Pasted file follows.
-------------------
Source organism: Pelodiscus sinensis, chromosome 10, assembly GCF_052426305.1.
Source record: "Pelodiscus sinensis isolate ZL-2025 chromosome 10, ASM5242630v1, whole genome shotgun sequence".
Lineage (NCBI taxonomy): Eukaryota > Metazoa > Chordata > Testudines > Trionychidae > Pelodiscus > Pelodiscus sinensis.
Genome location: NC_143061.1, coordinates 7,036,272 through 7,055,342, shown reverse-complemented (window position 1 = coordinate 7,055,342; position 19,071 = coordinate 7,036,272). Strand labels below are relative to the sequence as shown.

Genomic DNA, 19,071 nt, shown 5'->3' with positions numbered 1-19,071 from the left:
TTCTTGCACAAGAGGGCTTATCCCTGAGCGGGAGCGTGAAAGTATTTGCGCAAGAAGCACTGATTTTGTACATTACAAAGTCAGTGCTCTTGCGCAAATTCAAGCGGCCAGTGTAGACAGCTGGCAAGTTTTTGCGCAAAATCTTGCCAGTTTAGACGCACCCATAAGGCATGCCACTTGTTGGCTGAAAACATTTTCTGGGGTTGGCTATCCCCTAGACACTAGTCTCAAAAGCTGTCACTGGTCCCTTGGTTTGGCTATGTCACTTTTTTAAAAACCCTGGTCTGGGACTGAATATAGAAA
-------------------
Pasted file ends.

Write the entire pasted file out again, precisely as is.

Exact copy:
Source organism: Pelodiscus sinensis, chromosome 10, assembly GCF_052426305.1.
Source record: "Pelodiscus sinensis isolate ZL-2025 chromosome 10, ASM5242630v1, whole genome shotgun sequence".
Lineage (NCBI taxonomy): Eukaryota > Metazoa > Chordata > Testudines > Trionychidae > Pelodiscus > Pelodiscus sinensis.
Genome location: NC_143061.1, coordinates 7,036,272 through 7,055,342, shown reverse-complemented (window position 1 = coordinate 7,055,342; position 19,071 = coordinate 7,036,272). Strand labels below are relative to the sequence as shown.

Genomic DNA, 19,071 nt, shown 5'->3' with positions numbered 1-19,071 from the left:
TTCTTGCACAAGAGGGCTTATCCCTGAGCGGGAGCGTGAAAGTATTTGCGCAAGAAGCACTGATTTTGTACATTACAAAGTCAGTGCTCTTGCGCAAATTCAAGCGGCCAGTGTAGACAGCTGGCAAGTTTTTGCGCAAAATCTTGCCAGTTTAGACGCACCCATAAGGCATGCCACTTGTTGGCTGAAAACATTTTCTGGGGTTGGCTATCCCCTAGACACTAGTCTCAAAAGCTGTCACTGGTCCCTTGGTTTGGCTATGTCACTTTTTTAAAAACCCTGGTCTGGGACTGAATATAGAAA